In 1954, Oldis spent the entire season in the majors, yet he played just 11 games, serving as the third-string catcher. He played just six games in the majors in 1955, while playing a total of 65 minor league games between Chattanooga and Charlotte of the Class-A South Atlantic League. Oldis then played four full seasons in the minors before his Pirates debut. The entire 1956 season was spent with Chattanooga, where he hit .286 in 118 games. The Yankees acquired his after the 1956 season, though he never saw big league time with them over his three years. He played for Denver of the Triple-A American Association in 1957 and he hit .294 with 20 extra-base hits in 85 games. He switched to Triple-A Richmond of the International League in 1958, where he hit .268 with 32 extra-base hits in 124 games. Oldis spent the 1959 season playing for Denver again, where he batted .294 in 135 games. He was already 32 years old at the time he joined the Pirates.
Oldis was used very little throughout the 1960 season in Pittsburgh, making three starts all year, while playing a total of just 22 games. He went 4-for-20 at the plate, with a double, an RBI and a walk. He was used twice off the bench in the World Series without getting an at-bat. He started the following season on the Pirates roster, but spent most of the year in the minors. He went 0-for-5 in four games for the 1961 Pirates, playing twice in April, once in May and once in June. Shortly after the season ended, the Pirates sold him to the Philadelphia Phillies, where he played 85 games over the next two seasons before retiring as a player. Oldis was a .237 hitter in 135 big league games, with one homer and 22 RBIs. He hit 23 homers total in his pro career, while playing 1,179 games. After his final season in the majors, he became a coach for the Philadelphia Phillies. He was actually a player-coach in September of 1964, but he never got into a game. He continued to coach for a few more years, then took up scouting, which he did for over 30 years. Oldis earned a World Series ring with the 2003 Florida Marlins. He turns 94 years old today.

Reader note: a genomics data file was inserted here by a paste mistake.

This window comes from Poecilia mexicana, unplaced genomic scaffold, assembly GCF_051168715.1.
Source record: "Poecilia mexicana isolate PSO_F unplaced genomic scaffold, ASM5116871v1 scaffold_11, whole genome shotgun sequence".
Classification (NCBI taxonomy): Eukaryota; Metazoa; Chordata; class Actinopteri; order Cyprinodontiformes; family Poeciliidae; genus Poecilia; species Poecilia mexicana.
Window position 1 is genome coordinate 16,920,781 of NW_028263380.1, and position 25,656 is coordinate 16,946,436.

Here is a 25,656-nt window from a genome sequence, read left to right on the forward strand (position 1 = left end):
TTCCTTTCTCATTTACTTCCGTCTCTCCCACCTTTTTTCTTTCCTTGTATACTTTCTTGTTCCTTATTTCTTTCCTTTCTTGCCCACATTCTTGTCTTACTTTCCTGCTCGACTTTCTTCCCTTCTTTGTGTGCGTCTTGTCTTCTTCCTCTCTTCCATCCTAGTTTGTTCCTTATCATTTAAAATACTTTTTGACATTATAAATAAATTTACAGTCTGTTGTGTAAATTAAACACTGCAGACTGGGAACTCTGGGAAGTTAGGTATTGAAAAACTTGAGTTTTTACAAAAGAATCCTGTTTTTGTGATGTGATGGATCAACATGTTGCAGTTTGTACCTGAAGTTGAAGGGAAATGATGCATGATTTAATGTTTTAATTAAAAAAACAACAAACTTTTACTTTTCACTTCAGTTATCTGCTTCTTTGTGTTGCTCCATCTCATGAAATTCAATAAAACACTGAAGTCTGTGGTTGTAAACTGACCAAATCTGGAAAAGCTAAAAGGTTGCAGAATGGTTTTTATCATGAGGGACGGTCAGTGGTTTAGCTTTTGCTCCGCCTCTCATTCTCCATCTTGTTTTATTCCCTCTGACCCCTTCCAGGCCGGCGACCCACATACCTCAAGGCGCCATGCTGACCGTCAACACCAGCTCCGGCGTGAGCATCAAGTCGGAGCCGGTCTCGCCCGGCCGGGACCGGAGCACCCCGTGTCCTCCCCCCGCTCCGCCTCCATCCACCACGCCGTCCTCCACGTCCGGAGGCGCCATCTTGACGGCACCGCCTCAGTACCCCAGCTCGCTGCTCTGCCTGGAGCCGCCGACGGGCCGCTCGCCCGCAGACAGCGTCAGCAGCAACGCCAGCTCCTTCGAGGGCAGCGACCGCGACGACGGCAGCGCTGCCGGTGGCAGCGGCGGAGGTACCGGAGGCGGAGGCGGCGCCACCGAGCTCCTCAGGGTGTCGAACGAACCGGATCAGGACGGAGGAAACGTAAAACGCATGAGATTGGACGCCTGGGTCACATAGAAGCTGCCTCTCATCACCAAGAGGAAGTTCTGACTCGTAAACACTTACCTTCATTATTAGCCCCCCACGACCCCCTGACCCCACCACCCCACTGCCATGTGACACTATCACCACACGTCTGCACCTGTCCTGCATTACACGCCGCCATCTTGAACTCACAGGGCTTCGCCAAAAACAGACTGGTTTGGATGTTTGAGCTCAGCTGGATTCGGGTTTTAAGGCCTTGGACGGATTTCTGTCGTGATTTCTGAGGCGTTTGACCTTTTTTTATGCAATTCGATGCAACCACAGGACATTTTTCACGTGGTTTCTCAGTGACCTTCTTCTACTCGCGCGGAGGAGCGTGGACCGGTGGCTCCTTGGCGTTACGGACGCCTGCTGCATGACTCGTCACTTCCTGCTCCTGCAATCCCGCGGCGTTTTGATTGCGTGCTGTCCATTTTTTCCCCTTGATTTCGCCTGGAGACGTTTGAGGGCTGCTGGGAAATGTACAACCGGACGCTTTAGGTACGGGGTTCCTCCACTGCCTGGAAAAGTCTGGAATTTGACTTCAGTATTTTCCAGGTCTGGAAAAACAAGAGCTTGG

Jack Salveson, pitcher for the 1935 Pirates. His first taste of pro ball came at 18 years old with Winston-Salem of the Class-B Piedmont League in 1932, where he went 7-12, 4.62 in 156 innings. He debuted in the majors in early June of 1933 with the New York Giants after pitching great with Dallas of the Class-A Texas League in seven starts. Salveson went 0-2, 3.82 in two starts and six relief appearances with the 1933 Giants. In 1934, he started and finished the season in the majors, while spending approximately two months from May-July in the minors with Montreal of the Double-A International League. Salveson made four starts and eight relief appearances, posting a 3.52 ERA in 38.1 innings with New York. The Pirates acquired him in December of 1934 from the Giants for pitcher Leon Chagnon. Salveson was just shy of his 21st birthday at the time of the trade. He pitched just five games for the 1935 Pirates, posting a 9.00 ERA in seven relief innings, before they decided to trade him on June 9, 1935 to the Chicago White Sox in exchange for a young outfielder named Bud Hafey, who was a cousin of Hall of Fame outfielder Chick Hafey.